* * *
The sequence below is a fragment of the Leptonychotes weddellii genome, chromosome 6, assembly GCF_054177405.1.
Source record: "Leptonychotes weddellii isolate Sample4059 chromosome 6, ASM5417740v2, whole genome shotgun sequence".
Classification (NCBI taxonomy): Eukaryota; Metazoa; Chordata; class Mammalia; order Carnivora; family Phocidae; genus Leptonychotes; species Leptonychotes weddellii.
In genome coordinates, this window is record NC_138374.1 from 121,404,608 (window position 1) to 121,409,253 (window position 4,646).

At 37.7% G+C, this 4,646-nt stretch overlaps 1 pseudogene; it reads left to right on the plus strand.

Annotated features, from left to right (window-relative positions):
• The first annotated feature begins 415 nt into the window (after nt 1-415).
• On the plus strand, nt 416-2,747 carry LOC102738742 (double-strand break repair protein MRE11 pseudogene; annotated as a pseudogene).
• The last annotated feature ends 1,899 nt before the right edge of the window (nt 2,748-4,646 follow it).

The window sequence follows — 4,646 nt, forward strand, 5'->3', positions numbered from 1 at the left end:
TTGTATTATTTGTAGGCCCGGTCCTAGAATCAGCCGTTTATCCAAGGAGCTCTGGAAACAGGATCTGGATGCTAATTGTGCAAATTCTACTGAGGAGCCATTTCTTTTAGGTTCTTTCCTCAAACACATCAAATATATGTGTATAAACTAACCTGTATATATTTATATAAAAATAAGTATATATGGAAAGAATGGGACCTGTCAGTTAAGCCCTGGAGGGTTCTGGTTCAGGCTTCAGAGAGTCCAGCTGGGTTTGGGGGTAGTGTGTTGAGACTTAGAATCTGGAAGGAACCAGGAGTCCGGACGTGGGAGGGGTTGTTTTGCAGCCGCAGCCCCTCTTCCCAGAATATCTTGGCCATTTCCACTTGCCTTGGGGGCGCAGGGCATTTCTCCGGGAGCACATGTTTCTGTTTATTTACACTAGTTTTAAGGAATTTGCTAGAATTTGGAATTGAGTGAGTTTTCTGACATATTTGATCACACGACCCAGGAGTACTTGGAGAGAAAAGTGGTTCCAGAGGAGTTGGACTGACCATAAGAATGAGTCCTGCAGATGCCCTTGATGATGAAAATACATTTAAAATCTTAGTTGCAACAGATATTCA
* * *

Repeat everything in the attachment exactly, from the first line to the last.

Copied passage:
The sequence below is a fragment of the Leptonychotes weddellii genome, chromosome 6, assembly GCF_054177405.1.
Source record: "Leptonychotes weddellii isolate Sample4059 chromosome 6, ASM5417740v2, whole genome shotgun sequence".
Classification (NCBI taxonomy): Eukaryota; Metazoa; Chordata; class Mammalia; order Carnivora; family Phocidae; genus Leptonychotes; species Leptonychotes weddellii.
In genome coordinates, this window is record NC_138374.1 from 121,404,608 (window position 1) to 121,409,253 (window position 4,646).

At 37.7% G+C, this 4,646-nt stretch overlaps 1 pseudogene; it reads left to right on the plus strand.

Annotated features, from left to right (window-relative positions):
• The first annotated feature begins 415 nt into the window (after nt 1-415).
• On the plus strand, nt 416-2,747 carry LOC102738742 (double-strand break repair protein MRE11 pseudogene; annotated as a pseudogene).
• The last annotated feature ends 1,899 nt before the right edge of the window (nt 2,748-4,646 follow it).

The window sequence follows — 4,646 nt, forward strand, 5'->3', positions numbered from 1 at the left end:
TTGTATTATTTGTAGGCCCGGTCCTAGAATCAGCCGTTTATCCAAGGAGCTCTGGAAACAGGATCTGGATGCTAATTGTGCAAATTCTACTGAGGAGCCATTTCTTTTAGGTTCTTTCCTCAAACACATCAAATATATGTGTATAAACTAACCTGTATATATTTATATAAAAATAAGTATATATGGAAAGAATGGGACCTGTCAGTTAAGCCCTGGAGGGTTCTGGTTCAGGCTTCAGAGAGTCCAGCTGGGTTTGGGGGTAGTGTGTTGAGACTTAGAATCTGGAAGGAACCAGGAGTCCGGACGTGGGAGGGGTTGTTTTGCAGCCGCAGCCCCTCTTCCCAGAATATCTTGGCCATTTCCACTTGCCTTGGGGGCGCAGGGCATTTCTCCGGGAGCACATGTTTCTGTTTATTTACACTAGTTTTAAGGAATTTGCTAGAATTTGGAATTGAGTGAGTTTTCTGACATATTTGATCACACGACCCAGGAGTACTTGGAGAGAAAAGTGGTTCCAGAGGAGTTGGACTGACCATAAGAATGAGTCCTGCAGATGCCCTTGATGATGAAAATACATTTAAAATCTTAGTTGCAACAGATATTCA